Abstract icon
Download available from the ADS icon Roger Howell
225 - 228
No Abstract icon
Download available from the ADS icon R F Tuck
229 - 272
No Abstract icon
Download available from the ADS icon 273 - 291
No Abstract icon
Download available from the ADS icon H Russell Robinson
273 - 275
No Abstract icon
Download available from the ADS icon J Tait
275 - 281
No Abstract icon
Download available from the ADS icon David J Smith
281 - 284
No Abstract icon
Download available from the ADS icon David J Smith
284 - 291
No Abstract icon
Download available from the ADS icon 293 - 301
No Abstract icon
Download available from the ADS icon George Jobey
293 - 302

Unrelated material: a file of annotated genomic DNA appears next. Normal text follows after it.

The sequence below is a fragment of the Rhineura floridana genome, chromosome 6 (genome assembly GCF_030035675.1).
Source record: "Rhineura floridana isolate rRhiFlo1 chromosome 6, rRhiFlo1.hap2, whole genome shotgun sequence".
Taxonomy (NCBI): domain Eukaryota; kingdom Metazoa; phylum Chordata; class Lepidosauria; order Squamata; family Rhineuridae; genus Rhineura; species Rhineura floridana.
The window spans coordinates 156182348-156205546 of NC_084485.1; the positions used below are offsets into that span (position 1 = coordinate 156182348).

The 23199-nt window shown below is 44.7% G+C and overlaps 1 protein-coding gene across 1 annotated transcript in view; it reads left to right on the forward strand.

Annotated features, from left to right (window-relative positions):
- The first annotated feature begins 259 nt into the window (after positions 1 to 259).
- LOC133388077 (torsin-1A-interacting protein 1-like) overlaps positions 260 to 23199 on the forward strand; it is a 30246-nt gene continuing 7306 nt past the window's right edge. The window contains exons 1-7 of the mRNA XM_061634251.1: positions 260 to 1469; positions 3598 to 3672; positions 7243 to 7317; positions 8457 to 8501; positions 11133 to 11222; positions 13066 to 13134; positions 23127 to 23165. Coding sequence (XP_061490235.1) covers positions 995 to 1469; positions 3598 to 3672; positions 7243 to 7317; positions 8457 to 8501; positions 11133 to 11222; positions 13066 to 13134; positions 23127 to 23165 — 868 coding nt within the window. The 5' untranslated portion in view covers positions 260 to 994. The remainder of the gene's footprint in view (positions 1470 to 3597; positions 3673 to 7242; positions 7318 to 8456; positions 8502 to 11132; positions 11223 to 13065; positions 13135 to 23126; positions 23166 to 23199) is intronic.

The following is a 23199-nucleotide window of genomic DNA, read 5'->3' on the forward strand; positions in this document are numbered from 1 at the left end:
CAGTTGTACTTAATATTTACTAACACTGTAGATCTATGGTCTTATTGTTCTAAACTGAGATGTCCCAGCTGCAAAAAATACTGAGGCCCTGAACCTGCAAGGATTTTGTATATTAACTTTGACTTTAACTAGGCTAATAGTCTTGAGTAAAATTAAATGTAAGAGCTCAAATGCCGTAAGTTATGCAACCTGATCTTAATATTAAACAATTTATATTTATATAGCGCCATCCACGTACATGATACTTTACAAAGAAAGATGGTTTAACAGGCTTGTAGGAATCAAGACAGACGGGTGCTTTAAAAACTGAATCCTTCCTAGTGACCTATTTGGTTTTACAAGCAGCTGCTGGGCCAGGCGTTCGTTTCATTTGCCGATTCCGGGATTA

No Abstract icon
Download available from the ADS icon C A Zealand
293 - 302
No Abstract icon
Download available from the ADS icon Norma R Whitcomb
293 - 302
No Abstract icon
Download available from the ADS icon 303 - 309
No Abstract icon
Download available from the ADS icon Sydney Midlebrook
303 - 304
No Abstract icon
Download available from the ADS icon George Jobey
305 - 306
No Abstract icon
Download available from the ADS icon John C Mann
306 - 308
No Abstract icon
Download available from the ADS icon John Philipson
308 - 309
No Abstract icon
Download available from the ADS icon 311 - 320
No Abstract icon